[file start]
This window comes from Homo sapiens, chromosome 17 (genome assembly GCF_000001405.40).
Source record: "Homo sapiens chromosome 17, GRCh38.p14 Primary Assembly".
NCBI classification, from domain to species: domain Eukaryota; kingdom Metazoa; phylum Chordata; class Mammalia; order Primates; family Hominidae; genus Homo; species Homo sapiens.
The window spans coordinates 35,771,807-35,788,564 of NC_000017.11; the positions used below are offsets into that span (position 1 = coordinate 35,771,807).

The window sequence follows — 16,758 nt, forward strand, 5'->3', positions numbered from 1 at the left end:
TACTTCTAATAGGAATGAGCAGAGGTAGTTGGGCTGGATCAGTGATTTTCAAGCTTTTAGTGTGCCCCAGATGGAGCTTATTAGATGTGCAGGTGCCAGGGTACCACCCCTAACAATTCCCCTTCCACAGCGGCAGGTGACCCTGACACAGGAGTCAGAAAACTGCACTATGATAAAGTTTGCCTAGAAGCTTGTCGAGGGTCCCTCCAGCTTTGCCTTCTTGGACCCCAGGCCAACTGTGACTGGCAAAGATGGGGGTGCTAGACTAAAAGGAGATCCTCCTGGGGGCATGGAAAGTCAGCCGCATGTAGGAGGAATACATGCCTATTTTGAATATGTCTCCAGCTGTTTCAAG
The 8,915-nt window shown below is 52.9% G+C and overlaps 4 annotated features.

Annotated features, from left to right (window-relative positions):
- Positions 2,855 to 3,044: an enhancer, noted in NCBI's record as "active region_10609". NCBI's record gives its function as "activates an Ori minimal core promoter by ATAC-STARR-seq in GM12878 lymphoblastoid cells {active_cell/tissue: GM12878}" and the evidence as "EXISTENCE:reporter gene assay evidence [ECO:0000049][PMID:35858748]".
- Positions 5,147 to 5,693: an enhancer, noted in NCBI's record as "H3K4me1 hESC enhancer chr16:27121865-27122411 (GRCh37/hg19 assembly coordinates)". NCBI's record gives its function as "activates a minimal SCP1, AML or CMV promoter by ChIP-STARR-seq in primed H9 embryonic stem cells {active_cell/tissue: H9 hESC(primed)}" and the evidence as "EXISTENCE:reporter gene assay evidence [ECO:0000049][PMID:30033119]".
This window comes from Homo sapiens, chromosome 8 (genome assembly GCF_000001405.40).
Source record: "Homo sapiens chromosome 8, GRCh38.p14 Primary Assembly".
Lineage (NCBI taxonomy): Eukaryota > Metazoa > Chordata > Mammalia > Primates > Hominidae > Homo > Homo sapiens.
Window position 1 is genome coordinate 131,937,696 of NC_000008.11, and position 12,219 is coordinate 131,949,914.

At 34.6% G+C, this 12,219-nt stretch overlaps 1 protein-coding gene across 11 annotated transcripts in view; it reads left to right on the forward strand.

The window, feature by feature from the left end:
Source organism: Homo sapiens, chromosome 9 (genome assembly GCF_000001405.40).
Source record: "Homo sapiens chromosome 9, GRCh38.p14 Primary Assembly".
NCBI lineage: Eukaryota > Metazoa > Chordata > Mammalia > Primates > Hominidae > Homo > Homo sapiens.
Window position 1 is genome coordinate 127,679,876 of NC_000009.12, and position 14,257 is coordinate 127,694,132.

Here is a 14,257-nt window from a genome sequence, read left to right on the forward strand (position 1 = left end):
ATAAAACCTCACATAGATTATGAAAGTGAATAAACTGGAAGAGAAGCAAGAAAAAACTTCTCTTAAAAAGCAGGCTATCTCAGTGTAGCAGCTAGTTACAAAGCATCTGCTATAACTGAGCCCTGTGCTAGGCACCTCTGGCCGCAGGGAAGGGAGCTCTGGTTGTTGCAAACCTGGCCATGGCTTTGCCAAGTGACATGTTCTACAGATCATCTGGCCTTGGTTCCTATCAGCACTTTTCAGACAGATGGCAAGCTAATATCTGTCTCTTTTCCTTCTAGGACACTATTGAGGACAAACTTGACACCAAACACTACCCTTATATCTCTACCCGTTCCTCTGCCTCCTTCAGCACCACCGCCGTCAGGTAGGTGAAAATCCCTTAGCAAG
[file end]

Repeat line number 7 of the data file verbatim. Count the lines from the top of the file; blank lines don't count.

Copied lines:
The 8,915-nt window shown below is 52.9% G+C and overlaps 4 annotated features.